Bohr, Niels. Atomic Theory and the Description of Nature: Four Essays with an Introductory Survey. Cambridge UP (1934).

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Todd Robert Petersen is the author of LONG AFTER DARK  and RIFT. Originally a YMCA camp counselor from Portland, Oregon, Todd now directs Southern Utah University’s project-based learning program. You can find him online at toddpetersen.org and @toddpetersen for tweets and Instagrams.

Permission to Let Go: Lessons from The Concorde Fallacy

About two *cough* decades ago, I conducted my Ph.D research on parental behavior, using a bird species as my model system. In the biological sciences, it’s common practice to use research models to ask questions that then might be applicable to other species — perhaps even applicable to… people *gasp*. Through my background research, I discovered that there are actually a lot of social parallels between people and birds. Birds are socially monogamous and they are largely biparental, meaning that in most species, both father and mother provide parental care to the offspring (not necessarily equally or through the same tasks, but for most bird species where offspring are born helpless, fathers and mothers collaborate to care for these youngsters). In my studies, I also learned about this relatively straightforward seeming concept called the Concorde Fallacy. Named after the very expensive supersonic jet, the Concorde Fallacy refers to the error in reasoning of the British and French governments’ continued investment into the aircraft program because they already had invested in it, despite the impracticality and lack of economic need of this luxury transport. The Concorde Fallacy serves as a warning against the common argument that “we have come this far and now we should continue.” The argument is not that you shouldn’t ever use past investment as a justification for continuing: just as all businesses require a start-up period with initial investment, all writing takes time, effort, and sacrifice before you can finish a project or publish a book.

How often do writers commit The Concorde Fallacy with their own work? How many times have we persisted with a project because we’ve come this far and can’t quit now? How could we let go of a project if we’ve put years and years of our time and energy and effort into it? How do we avoid feeling like the planet’s biggest failure if we do walk away?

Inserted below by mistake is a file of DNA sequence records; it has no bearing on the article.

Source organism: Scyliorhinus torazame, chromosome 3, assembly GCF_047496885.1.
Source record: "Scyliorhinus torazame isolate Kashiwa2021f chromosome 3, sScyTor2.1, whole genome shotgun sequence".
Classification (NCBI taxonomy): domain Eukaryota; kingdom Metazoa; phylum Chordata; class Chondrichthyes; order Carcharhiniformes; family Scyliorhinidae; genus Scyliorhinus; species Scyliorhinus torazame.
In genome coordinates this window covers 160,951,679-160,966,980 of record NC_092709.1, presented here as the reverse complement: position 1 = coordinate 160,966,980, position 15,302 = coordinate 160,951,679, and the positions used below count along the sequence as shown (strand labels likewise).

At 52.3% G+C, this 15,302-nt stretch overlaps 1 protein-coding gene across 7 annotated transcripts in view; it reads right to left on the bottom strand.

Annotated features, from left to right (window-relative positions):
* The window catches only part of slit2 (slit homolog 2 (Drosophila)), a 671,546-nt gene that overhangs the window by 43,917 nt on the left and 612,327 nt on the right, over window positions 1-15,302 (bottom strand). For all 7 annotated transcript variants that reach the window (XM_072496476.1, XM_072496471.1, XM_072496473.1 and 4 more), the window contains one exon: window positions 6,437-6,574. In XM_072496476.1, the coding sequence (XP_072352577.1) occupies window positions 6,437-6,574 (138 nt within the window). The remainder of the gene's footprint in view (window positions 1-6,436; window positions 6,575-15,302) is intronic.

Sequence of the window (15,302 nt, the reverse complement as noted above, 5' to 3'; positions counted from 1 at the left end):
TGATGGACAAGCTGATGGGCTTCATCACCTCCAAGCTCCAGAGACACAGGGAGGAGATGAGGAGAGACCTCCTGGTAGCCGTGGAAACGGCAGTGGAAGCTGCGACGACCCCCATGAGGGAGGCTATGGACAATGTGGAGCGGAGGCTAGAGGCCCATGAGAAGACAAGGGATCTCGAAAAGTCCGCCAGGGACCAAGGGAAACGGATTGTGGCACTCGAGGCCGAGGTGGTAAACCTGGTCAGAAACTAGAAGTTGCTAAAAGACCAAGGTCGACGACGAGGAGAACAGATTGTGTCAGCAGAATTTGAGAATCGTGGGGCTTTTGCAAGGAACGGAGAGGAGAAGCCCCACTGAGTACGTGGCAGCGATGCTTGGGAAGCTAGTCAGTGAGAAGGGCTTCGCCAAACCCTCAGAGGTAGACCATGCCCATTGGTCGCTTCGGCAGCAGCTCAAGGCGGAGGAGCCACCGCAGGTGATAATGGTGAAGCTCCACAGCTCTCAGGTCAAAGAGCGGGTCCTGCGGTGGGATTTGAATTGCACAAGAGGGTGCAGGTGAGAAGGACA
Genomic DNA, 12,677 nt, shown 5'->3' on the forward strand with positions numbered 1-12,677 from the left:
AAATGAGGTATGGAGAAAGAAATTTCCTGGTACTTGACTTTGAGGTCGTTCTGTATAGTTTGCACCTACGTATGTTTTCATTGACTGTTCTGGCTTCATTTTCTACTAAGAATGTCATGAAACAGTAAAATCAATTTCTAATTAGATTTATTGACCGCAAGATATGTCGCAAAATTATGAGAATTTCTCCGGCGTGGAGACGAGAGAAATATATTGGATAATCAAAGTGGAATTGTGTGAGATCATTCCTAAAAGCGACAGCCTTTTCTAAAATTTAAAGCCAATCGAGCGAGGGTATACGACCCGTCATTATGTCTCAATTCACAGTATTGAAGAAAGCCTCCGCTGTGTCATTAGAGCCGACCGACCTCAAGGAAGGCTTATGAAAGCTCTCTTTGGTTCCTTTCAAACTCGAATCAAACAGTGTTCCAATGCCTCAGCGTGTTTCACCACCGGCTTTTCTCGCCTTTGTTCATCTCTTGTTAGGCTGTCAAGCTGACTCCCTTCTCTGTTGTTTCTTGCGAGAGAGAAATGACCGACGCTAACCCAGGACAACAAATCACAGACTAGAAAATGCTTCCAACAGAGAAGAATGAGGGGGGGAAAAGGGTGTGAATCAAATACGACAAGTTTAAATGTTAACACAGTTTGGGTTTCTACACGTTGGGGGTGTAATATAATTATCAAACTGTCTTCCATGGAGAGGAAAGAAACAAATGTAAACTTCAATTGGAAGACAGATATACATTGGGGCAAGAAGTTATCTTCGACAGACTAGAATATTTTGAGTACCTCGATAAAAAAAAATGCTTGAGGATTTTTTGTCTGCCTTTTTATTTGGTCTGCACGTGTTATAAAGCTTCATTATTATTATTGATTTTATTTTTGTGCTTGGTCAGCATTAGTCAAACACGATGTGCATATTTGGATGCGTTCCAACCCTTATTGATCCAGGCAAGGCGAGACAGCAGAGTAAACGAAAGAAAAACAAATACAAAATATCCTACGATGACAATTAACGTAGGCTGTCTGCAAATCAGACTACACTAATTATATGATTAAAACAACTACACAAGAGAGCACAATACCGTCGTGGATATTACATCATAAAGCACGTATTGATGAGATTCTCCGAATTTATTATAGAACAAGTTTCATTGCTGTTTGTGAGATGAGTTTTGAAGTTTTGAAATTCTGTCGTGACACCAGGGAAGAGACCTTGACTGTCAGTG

concorde

In working on my Ph.D so long ago, I remember grappling with the question of whether I could apply some of these principles to my own life. According to my advisor, I wasn’t supposed to think of my own research concepts in the context of my own life. After discussing-arguing this point with him for the twentieth time, he gritted his teeth (or maybe he was smiling) and said that I had the mind of a sociologist and not a biologist. To this day, I love teaching biology and asking scientific questions. While I occasionally use my scientific background in my fiction writing, I more or less gave up on trying to apply those long-ago research concepts to my own life — until recently.

Last weekend I attended the Storymakers Conference for the very first time, and everything about this conference spoke to me: the classes, the intensives, the energy, and meeting old friends and new. But one of the things that struck me most of all came during one of the keynote speeches, delivered by the brilliant and talented, and kind and humble, author Ally Condie. As just one example of the many inspiring messages, Ally told us about two back-burner projects that she wrote. These began as projects that were not what her publisher requested. Despite this, she felt compelled to write them, and so she did. As I sat in the ballroom listening to Ally’s speech, I felt like someone had punched me in the chest (and no, it wasn’t Ally because she is too kind). But it was her message on giving yourself permission to be daring, to start something new and something that you’re excited about, to write something that you want to write, not necessarily something that you’re supposed to write. She made the important point that while some of these projects will never see the light of day, others will. In Ally’s case, the two back-burner projects she mentioned were ones you may have heard of: MATCHED and SUMMERLOST.

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Some amount of fangirling may have happened at Storymakers!

So, I have been working on a manuscript since the summer of 2014. It started as a challenge from one of my critique partners. For much of the first three months of writing this, what I will here refer to as the “scarred story” didn’t feel quite right. At the three month mark, I was forced to put it aside to finish the third book in my YA trilogy, which was on a deadline (while the scarred story was not). Book three of my trilogy was finished the following spring, and at that time, I went back to working on my scarred story. That was over two years ago, I have rewritten it many many MANY times. I am still unhappy with the beginning, parts of the middle, and I have never gotten to the ending. I know my characters well, but they don’t speak to me very openly anymore. But for over two years, I told myself I had to keep at it because I owed it to those characters to finish their story. Because I am not a quitter. Because I don’t want to fail. Because I have already come this far so how could I ever … oh. OH! Oh.